How 3D scanning is shaking up fashion

Clothing brands are adopting body-measurement technology to create products in more accurate and inclusive sizes which, in turn, reduces waste.
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According to research by Optoro, a software company that helps brands process returns, 5 billion pounds' worth of items returned by customers end up in landfills in the US. And, when it comes to waste, both manufacturers and consumers are responsible. 

Because the cost of producing garments has been driven down so much over the past few years, fast-fashion factories are able to overproduce. To scale a fast-fashion brand, sizes have to be somewhat standardized, which often doesn't take into account the many nuances in body shape and height. On the flip side, people frequently buy garments in multiple sizes to see which fits best, before returning the rest. And, because neither brands nor customers are held accountable, the cycle continues. 

Not all returns are integrated back into a company's inventory and supply chain for future sales either. Amazon, for instance, has come under fire for sending returns directly to landfill – most of them unused, functional and in their original packaging. One warehouse in Scotland sends 130,000 items to be destroyed every week, it emerged, because it's cheaper to dispose of a product than it is to try to resell it. Ultra-fast fashion brand SHEIN is also part of this problem: because the cost of each garment is so low, it's more profitable for the brand to just send any returns to the trash. 

Customization at scale 

Before the emergence of low-cost fashion, tailoring and custom garments were much more common. But customization is challenging at scale, especially at the pace that fashion brands currently churn products out. Some brands are tackling the issue of overproduction at the source, using technology to try to predict demand and making garments to measure. 

3D body scanning works by capturing images of a person from different angles and stitching them together to produce a 3D model. In the context of fashion, it means that brands can produce custom-fit garments according to the measurements that the scanner has taken. Depending on the technical complexity of the scanner, it could set a business back by at least five figures.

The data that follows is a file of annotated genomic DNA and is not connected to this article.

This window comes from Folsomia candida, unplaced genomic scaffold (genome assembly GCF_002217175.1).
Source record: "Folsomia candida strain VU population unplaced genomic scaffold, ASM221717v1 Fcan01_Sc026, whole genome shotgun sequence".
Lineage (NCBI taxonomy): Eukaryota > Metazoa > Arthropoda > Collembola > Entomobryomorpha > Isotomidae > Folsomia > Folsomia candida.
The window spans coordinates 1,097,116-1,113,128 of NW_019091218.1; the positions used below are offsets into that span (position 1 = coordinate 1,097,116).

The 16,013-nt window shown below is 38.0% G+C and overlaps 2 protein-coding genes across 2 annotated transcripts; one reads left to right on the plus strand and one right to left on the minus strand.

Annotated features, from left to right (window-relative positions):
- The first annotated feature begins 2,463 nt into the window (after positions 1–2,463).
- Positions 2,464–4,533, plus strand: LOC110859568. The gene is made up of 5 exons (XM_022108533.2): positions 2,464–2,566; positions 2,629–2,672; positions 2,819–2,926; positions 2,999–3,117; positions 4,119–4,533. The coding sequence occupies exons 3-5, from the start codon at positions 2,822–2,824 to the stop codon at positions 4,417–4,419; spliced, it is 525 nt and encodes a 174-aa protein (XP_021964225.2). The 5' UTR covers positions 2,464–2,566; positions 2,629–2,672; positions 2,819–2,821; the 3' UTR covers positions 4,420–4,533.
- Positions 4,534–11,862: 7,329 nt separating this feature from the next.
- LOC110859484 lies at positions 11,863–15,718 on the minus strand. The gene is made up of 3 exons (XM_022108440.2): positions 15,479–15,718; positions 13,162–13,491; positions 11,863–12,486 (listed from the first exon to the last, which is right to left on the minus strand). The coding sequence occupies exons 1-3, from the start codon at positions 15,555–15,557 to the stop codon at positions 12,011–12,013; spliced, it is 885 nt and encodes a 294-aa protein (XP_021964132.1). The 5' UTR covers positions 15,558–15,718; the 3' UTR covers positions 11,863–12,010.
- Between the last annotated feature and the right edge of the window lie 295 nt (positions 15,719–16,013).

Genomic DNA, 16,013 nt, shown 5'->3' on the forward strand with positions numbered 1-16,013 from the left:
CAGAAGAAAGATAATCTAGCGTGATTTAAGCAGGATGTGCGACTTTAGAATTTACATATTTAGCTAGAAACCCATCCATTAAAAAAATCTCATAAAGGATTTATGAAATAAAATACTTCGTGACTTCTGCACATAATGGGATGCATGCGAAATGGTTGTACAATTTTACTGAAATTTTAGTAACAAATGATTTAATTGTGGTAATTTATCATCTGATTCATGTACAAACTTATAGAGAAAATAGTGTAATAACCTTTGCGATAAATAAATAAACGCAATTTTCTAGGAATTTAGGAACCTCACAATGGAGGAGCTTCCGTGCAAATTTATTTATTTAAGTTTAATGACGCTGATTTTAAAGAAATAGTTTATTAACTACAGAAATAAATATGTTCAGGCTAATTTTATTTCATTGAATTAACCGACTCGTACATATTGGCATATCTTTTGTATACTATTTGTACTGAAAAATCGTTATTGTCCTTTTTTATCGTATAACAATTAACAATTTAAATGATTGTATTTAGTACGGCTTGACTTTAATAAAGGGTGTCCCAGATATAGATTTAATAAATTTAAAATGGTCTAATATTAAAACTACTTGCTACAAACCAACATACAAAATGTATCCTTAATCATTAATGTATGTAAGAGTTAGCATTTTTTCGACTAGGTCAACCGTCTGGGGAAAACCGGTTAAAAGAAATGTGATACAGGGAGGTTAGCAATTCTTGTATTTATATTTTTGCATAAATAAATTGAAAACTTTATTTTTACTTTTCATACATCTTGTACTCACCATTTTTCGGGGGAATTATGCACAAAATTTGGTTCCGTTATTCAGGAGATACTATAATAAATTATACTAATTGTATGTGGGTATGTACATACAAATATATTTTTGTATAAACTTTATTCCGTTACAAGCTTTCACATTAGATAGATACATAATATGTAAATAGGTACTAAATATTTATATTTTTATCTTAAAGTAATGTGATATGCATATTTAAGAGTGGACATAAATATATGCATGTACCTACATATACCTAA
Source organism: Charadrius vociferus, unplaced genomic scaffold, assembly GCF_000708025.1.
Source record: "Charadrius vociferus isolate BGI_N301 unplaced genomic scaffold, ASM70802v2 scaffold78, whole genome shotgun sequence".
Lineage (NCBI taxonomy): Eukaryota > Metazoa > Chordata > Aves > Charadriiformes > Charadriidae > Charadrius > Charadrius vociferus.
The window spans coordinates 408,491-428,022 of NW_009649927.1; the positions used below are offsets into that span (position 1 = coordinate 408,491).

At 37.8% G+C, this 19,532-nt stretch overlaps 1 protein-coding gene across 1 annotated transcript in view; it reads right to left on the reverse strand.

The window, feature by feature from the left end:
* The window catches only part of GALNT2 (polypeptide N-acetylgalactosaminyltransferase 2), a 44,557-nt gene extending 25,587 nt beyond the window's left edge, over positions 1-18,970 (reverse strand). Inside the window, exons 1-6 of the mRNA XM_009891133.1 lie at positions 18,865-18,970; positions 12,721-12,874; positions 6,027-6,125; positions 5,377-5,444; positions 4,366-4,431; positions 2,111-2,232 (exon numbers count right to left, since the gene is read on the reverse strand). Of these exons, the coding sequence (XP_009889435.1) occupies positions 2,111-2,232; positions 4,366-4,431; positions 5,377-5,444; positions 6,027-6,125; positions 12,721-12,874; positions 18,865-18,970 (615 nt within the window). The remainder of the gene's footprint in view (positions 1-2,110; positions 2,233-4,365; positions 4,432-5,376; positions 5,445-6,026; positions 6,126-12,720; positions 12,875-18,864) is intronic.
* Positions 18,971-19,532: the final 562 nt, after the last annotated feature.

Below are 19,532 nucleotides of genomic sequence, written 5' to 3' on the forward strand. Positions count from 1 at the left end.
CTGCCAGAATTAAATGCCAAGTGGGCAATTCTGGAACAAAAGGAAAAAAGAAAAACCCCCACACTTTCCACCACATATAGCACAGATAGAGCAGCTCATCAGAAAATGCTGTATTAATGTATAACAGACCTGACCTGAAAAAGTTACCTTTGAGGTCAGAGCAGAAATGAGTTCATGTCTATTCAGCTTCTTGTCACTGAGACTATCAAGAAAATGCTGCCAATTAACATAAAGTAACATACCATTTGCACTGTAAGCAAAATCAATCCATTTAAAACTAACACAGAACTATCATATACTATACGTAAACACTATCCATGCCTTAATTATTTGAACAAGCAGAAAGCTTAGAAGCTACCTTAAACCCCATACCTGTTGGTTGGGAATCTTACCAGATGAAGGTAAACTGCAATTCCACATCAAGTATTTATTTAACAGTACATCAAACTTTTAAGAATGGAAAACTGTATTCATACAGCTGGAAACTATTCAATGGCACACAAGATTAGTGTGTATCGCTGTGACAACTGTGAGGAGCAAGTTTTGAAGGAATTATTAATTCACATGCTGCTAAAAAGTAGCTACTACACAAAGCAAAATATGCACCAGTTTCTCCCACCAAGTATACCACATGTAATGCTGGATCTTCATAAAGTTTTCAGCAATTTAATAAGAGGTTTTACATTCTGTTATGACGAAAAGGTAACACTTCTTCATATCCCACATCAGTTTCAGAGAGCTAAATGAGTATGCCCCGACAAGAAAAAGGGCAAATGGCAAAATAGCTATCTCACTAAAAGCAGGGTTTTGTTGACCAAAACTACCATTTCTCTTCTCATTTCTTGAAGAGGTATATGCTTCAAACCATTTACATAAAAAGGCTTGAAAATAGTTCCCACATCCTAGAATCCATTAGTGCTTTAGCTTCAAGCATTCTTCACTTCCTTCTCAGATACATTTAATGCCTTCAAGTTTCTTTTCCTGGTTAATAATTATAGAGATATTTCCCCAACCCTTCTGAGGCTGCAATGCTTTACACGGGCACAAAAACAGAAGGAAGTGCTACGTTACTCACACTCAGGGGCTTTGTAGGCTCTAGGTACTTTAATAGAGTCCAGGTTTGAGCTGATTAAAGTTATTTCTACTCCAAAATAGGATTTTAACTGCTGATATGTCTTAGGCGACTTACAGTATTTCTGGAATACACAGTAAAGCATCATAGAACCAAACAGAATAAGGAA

Fashion brands that specialize in denim, such as Unspun and Weekday, have introduced 3D body scanning to extend the life cycle of their jeans. Atalyé, a made-to-measure fashion brand based in Amsterdam, offers 3D body scanning in its studio, as well as fabric and design options for customers to make a garment their own. In New Delhi, customers of clothing brand Samshék can put on a 3D-scanning bodysuit that takes 150 measurements in five seconds

No more waste?

Although a body scanner can, in theory, eliminate waste garment production, it isn't always the most financially accessible technology, particularly for a small or independent fashion business. To break even after buying a 3D body scanner, brands will most likely look to pass on the additional cost to customers in the form of hiked prices. 

And it's not just money that brands will need to have in abundance: it's physical space, too. Although Atalyé offers customers the option to get fitted both in-store and online, it encourages them to do the former to get the full experience of customization. A number of remote 3D-scanning apps and technologies have launched in recent months specifically for the apparel industry, such as NetVirta. These might help businesses that don't immediately have access to a physical space, but brands will have to work out how to seamlessly integrate a customer's measurements into the online ordering process as well.

This article was first published in Courier issue 48, August/September 2022. To purchase the issue or become a subscriber, head to our webshop.

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